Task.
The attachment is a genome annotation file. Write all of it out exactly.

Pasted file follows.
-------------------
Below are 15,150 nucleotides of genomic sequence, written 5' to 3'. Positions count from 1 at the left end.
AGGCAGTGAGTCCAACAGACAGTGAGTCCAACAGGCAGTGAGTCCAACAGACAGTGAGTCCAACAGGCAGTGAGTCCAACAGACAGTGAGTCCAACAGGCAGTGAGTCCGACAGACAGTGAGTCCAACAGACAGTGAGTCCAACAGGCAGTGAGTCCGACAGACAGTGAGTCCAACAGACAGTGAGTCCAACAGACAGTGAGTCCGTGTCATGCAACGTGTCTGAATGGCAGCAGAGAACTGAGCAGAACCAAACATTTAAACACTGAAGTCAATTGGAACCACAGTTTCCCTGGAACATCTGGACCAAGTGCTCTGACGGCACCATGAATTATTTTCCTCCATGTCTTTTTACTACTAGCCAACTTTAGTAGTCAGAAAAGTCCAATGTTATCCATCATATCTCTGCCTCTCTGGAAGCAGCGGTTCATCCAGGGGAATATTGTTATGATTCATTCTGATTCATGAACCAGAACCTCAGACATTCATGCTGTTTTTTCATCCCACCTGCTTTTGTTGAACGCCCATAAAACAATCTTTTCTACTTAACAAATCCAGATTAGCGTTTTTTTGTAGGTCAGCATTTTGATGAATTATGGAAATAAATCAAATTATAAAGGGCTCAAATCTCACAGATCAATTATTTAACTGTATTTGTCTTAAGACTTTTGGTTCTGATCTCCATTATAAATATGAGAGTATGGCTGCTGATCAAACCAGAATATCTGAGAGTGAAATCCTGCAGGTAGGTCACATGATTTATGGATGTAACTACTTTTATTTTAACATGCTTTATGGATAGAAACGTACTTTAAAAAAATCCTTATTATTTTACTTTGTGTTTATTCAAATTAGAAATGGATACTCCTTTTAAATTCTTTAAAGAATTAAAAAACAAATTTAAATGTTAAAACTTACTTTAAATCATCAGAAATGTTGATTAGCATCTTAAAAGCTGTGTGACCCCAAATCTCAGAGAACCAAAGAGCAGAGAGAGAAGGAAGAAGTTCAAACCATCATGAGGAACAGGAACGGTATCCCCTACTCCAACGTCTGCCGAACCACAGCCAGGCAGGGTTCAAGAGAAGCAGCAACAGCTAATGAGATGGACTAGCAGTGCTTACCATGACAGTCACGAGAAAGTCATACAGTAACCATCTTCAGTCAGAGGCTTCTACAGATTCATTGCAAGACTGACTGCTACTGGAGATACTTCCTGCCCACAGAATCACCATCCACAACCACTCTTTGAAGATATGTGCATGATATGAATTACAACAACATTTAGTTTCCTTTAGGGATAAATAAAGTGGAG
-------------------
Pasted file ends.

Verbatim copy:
Below are 15,150 nucleotides of genomic sequence, written 5' to 3'. Positions count from 1 at the left end.
AGGCAGTGAGTCCAACAGACAGTGAGTCCAACAGGCAGTGAGTCCAACAGACAGTGAGTCCAACAGGCAGTGAGTCCAACAGACAGTGAGTCCAACAGGCAGTGAGTCCGACAGACAGTGAGTCCAACAGACAGTGAGTCCAACAGGCAGTGAGTCCGACAGACAGTGAGTCCAACAGACAGTGAGTCCAACAGACAGTGAGTCCGTGTCATGCAACGTGTCTGAATGGCAGCAGAGAACTGAGCAGAACCAAACATTTAAACACTGAAGTCAATTGGAACCACAGTTTCCCTGGAACATCTGGACCAAGTGCTCTGACGGCACCATGAATTATTTTCCTCCATGTCTTTTTACTACTAGCCAACTTTAGTAGTCAGAAAAGTCCAATGTTATCCATCATATCTCTGCCTCTCTGGAAGCAGCGGTTCATCCAGGGGAATATTGTTATGATTCATTCTGATTCATGAACCAGAACCTCAGACATTCATGCTGTTTTTTCATCCCACCTGCTTTTGTTGAACGCCCATAAAACAATCTTTTCTACTTAACAAATCCAGATTAGCGTTTTTTTGTAGGTCAGCATTTTGATGAATTATGGAAATAAATCAAATTATAAAGGGCTCAAATCTCACAGATCAATTATTTAACTGTATTTGTCTTAAGACTTTTGGTTCTGATCTCCATTATAAATATGAGAGTATGGCTGCTGATCAAACCAGAATATCTGAGAGTGAAATCCTGCAGGTAGGTCACATGATTTATGGATGTAACTACTTTTATTTTAACATGCTTTATGGATAGAAACGTACTTTAAAAAAATCCTTATTATTTTACTTTGTGTTTATTCAAATTAGAAATGGATACTCCTTTTAAATTCTTTAAAGAATTAAAAAACAAATTTAAATGTTAAAACTTACTTTAAATCATCAGAAATGTTGATTAGCATCTTAAAAGCTGTGTGACCCCAAATCTCAGAGAACCAAAGAGCAGAGAGAGAAGGAAGAAGTTCAAACCATCATGAGGAACAGGAACGGTATCCCCTACTCCAACGTCTGCCGAACCACAGCCAGGCAGGGTTCAAGAGAAGCAGCAACAGCTAATGAGATGGACTAGCAGTGCTTACCATGACAGTCACGAGAAAGTCATACAGTAACCATCTTCAGTCAGAGGCTTCTACAGATTCATTGCAAGACTGACTGCTACTGGAGATACTTCCTGCCCACAGAATCACCATCCACAACCACTCTTTGAAGATATGTGCATGATATGAATTACAACAACATTTAGTTTCCTTTAGGGATAAATAAAGTGGAG